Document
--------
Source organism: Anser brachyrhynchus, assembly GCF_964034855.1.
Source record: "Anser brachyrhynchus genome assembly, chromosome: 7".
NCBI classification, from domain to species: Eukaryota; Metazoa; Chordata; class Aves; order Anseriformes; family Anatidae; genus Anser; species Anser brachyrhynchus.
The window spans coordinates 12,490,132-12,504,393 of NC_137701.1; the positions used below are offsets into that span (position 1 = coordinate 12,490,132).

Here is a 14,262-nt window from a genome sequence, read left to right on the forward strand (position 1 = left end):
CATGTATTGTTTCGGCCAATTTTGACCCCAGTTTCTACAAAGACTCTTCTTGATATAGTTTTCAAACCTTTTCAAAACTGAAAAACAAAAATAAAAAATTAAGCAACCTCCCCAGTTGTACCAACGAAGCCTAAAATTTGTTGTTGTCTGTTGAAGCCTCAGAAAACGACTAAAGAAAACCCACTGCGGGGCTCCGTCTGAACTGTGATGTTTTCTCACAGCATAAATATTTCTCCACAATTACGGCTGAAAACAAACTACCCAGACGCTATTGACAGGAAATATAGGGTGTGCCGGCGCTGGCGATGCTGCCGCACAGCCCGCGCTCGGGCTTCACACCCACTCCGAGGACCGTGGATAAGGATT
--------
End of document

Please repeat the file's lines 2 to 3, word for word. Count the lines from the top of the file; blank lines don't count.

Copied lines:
Source record: "Anser brachyrhynchus genome assembly, chromosome: 7".
NCBI classification, from domain to species: Eukaryota; Metazoa; Chordata; class Aves; order Anseriformes; family Anatidae; genus Anser; species Anser brachyrhynchus.